1911 Encyclopædia Britannica/Caracalla, Marcus Aurelius Antoninus

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1911 Encyclopædia Britannica, Volume 5
Caracalla, Marcus Aurelius Antoninus

CARACALLA (or Caracallus), MARCUS AURELIUS ANTONINUS (186–217), Roman emperor, eldest son of the emperor Septimius Severus, was born at Lugdunum (Lyons) on the 4th of April 186. His original name was Bassianus; his nickname Caracalla was derived from the long Gallic tunic which he wore and introduced into the army. He further received the imperial title of Marcus Aurelius Antoninus at the time when his father declared himself the adopted son of M. Aurelius. After the death of Severus (211) at Eboracum (York) in Britain, Caracalla and his brother Geta, who had accompanied their father, returned to Rome as colleagues in the supreme power. In order to secure the sole authority, Caracalla barbarously murdered his brother in his mother’s arms, and at the same time put to death some 20,000 persons, who were suspected of favouring him, amongst them the jurist Papinianus. An important act of his reign (212) was the bestowal of the rights of Roman citizenship upon all free inhabitants of the empire, although the main object of Caracalla was doubtless to increase the amount of revenue derived from the tax on inheritances or legacies to which only Roman citizens were liable. His own extravagances and the demands of the soldiery were a perpetual drain upon his resources, to meet which he resorted to taxes and extortion of every description. He spent the remainder of his reign wandering from place to place, a mode of life to which he was said to have been driven by the pangs of remorse. Handing over the reins of government to his mother, he set out in 213 for Raetia, where he carried on war against the Alamanni; in 214 he attacked the Goths in Dacia, whence he proceeded by way of Thrace to Asia Minor, and in 215 crossed to Alexandria. Here he took vengeance for the bitter sarcasms of the inhabitants against himself and his mother by ordering a general massacre of the youths capable of bearing arms. In 216 he ravaged Mesopotamia because Artabanus, the Parthian king, refused to give him his daughter in marriage. He spent the winter at Edessa, and in 217, when he recommenced his campaign, he was murdered between Edessa and Carrhae on the 8th of April at the instigation of Opellius (Opilius) Macrinus, praefect of the praetorian guard, who succeeded him. Amongst the numerous buildings with which Caracalla adorned the city, the most famous are the thermae, and the triumphal arch of Septimius Severus in the forum.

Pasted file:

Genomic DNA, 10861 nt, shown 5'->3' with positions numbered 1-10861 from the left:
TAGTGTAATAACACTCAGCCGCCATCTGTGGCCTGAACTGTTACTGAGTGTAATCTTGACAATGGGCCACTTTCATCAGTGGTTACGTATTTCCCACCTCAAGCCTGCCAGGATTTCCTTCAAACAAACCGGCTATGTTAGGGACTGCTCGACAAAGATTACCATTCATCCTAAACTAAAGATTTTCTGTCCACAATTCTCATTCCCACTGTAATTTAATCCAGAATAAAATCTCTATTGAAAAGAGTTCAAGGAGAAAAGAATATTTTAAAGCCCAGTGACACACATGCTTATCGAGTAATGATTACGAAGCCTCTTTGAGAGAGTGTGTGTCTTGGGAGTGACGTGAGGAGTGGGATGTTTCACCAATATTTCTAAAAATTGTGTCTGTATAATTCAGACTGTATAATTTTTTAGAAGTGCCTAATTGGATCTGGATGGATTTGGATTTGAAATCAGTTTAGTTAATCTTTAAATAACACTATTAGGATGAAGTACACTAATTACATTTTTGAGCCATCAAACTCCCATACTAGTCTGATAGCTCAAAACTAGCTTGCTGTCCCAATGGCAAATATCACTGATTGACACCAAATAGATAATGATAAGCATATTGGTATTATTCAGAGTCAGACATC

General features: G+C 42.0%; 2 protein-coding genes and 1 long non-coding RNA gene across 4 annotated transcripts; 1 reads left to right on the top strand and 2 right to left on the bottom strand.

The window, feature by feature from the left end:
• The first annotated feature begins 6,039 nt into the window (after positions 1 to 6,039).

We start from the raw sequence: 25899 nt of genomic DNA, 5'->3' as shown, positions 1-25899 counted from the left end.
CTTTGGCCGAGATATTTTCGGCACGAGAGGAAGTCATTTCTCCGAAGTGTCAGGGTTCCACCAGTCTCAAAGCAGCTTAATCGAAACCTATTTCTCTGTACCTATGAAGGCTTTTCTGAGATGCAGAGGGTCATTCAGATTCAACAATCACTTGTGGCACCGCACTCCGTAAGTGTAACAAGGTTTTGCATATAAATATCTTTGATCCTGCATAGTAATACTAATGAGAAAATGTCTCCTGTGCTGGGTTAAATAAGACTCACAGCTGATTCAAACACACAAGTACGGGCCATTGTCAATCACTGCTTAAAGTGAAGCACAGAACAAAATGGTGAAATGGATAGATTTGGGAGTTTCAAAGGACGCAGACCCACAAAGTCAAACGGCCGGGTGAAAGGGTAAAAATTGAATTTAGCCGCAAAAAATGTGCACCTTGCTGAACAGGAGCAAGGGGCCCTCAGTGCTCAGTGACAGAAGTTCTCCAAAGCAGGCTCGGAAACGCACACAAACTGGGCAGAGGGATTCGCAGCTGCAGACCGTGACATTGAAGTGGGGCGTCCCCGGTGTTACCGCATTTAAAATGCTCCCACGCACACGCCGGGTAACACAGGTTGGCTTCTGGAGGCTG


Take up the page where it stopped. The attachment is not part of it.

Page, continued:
Authorities.—Dio Cassius lxxvii., lxxviii.; Herodian iii. 10, iv. 14; lives of Caracalla, Severus and Geta, in Scriptores Historiae Augustae; Eutropius viii. 19-22; Aurelius Victor, De Caesaribus, 20-23; Epit. 20-23; Zosimus i. 9-10; H. Schiller, Geschichte der römischen Kaiserzeit (1883), 738 ff.; Pauly-Wissowa, Realencyclopädie, ii. 2434 ff. (von Rohden).